3 years after hurricane Katrina, a profound solution was derived using Science & Arts.

In 2008, a smart scientist and artist Jae Rhim Lee from MIT’s Media Lab came up with a great idea. Lee created an initiative called the FEMA Trailer Challenge. With a team of problem solvers from the Art and Technology community at MIT, Lee derived the concept of transforming the FEMA trailer into a healthy living space coupled with a sustainable vertical garden, compost station and rainwater catchment. Not only was the threat of formaldehyde removed, but the trailer was transformed into a modern and innovative living space that is perfect for the millennial age. Check out Lee’s amazing transformation video below which serves as a guide for out-of-the-box thinkers who wish to combine science & arts to solve major problems affecting society.


Infinite Melodies from Geometric Pi

For the first installment of the TWalton Group (TWG) blog, I want to cast light on a great example of problem solving using two of my most favorite subjects from STEAM: Mathematics and Arts. The two most appealing areas of Mathematics and Arts that I enjoyed on a daily basis at Massachusetts Institute of Technology (MIT) were Geometry and Music respectively. When people think of MIT, most may think of memorable movies such as: A Beautiful Mind, Iron Man and Good Will Hunting which all revolve around Mathematics; but many people may not realize that the most popular extracurricular activity that MIT students enjoy is Music ranging from instrumental composition to performances such as A-cappella and Rock-band groups.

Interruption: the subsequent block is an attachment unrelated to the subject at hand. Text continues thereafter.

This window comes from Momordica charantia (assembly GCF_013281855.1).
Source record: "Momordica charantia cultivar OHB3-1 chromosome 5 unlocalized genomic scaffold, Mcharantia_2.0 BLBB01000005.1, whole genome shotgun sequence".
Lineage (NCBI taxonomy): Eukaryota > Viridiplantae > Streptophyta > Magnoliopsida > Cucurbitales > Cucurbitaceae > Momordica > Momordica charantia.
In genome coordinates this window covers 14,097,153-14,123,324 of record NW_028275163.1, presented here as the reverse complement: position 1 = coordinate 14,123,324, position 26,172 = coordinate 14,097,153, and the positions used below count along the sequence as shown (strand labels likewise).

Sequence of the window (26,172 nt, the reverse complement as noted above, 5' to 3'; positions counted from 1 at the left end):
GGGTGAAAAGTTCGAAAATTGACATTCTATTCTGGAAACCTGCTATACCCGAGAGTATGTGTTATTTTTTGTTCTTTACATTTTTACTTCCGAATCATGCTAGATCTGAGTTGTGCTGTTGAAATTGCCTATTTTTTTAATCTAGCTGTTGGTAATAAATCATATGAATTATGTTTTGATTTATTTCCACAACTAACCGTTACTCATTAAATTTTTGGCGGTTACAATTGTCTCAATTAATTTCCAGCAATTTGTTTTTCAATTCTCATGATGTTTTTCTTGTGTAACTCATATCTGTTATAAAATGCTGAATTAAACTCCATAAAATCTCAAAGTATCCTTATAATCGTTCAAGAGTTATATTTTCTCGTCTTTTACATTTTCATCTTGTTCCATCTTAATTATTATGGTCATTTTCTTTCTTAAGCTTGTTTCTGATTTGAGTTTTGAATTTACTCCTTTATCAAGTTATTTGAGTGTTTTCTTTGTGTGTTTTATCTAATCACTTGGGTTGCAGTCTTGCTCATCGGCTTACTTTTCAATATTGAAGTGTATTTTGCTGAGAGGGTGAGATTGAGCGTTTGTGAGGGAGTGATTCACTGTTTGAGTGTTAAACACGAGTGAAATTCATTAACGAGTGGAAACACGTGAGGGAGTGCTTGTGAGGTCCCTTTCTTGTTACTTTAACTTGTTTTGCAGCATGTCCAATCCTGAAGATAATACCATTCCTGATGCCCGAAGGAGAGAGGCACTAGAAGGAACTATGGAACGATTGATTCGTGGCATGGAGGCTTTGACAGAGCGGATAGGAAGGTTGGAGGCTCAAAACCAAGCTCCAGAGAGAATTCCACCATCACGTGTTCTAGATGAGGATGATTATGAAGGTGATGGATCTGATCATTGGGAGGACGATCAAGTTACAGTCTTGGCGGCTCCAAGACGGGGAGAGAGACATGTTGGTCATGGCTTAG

While attending MIT, one of the most difficult problems that I’ve encountered was not just doing problem sets (P-sets) or math assignments, but simplifying the process of writing and composing music. The first song that I wrote at MIT took me over 3 months. Because of this strenuous and time consuming process I’ve always wondered, is there an easier way to compose music? How could I solve the problem of composing music in an easy and elegant way?

This search brought me to a beautiful approach used by a talented composer on YouTube. His methodology consisted of a direct relationship between a musical note on the piano and a mathematical constant, π which is the ratio of a circle’s circumference to its diameter. At first I didn’t understand his technique but after watching and understanding his approach, it was easy to see the beautiful relationship between Mathematics and Arts through his demonstrative YouTube video below. With π (Pi) consisting of an infinite series of numbers extending beyond 13.3 trillion (1013) decimal digits, he created an infinitely long instrumental by assigning a musical note to each decimal digit of π. From this approach, he was able to compose a beautiful song that proud nerds and music lovers everywhere can infinitely enjoy :)